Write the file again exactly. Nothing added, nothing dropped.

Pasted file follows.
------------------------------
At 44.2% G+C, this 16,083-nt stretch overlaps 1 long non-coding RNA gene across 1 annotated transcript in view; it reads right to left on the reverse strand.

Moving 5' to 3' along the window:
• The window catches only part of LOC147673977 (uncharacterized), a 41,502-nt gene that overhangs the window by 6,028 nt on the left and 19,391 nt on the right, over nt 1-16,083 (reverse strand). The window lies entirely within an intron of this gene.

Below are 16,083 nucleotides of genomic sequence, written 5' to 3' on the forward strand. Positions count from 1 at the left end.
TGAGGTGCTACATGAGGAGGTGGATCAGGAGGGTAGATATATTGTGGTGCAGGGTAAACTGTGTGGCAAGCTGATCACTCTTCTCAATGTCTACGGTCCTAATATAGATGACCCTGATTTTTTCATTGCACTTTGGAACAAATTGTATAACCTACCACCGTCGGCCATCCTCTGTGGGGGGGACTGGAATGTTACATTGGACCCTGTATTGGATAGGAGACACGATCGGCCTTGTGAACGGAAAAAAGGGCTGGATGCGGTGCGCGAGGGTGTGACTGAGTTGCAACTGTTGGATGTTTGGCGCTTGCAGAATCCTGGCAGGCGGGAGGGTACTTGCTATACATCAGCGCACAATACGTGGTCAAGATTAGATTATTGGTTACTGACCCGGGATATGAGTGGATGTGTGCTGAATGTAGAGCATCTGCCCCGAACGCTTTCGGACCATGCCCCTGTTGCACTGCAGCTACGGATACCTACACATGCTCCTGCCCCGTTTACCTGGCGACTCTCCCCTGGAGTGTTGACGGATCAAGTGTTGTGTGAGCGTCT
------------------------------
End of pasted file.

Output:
At 44.2% G+C, this 16,083-nt stretch overlaps 1 long non-coding RNA gene across 1 annotated transcript in view; it reads right to left on the reverse strand.

Moving 5' to 3' along the window:
• The window catches only part of LOC147673977 (uncharacterized), a 41,502-nt gene that overhangs the window by 6,028 nt on the left and 19,391 nt on the right, over nt 1-16,083 (reverse strand). The window lies entirely within an intron of this gene.

Below are 16,083 nucleotides of genomic sequence, written 5' to 3' on the forward strand. Positions count from 1 at the left end.
TGAGGTGCTACATGAGGAGGTGGATCAGGAGGGTAGATATATTGTGGTGCAGGGTAAACTGTGTGGCAAGCTGATCACTCTTCTCAATGTCTACGGTCCTAATATAGATGACCCTGATTTTTTCATTGCACTTTGGAACAAATTGTATAACCTACCACCGTCGGCCATCCTCTGTGGGGGGGACTGGAATGTTACATTGGACCCTGTATTGGATAGGAGACACGATCGGCCTTGTGAACGGAAAAAAGGGCTGGATGCGGTGCGCGAGGGTGTGACTGAGTTGCAACTGTTGGATGTTTGGCGCTTGCAGAATCCTGGCAGGCGGGAGGGTACTTGCTATACATCAGCGCACAATACGTGGTCAAGATTAGATTATTGGTTACTGACCCGGGATATGAGTGGATGTGTGCTGAATGTAGAGCATCTGCCCCGAACGCTTTCGGACCATGCCCCTGTTGCACTGCAGCTACGGATACCTACACATGCTCCTGCCCCGTTTACCTGGCGACTCTCCCCTGGAGTGTTGACGGATCAAGTGTTGTGTGAGCGTCT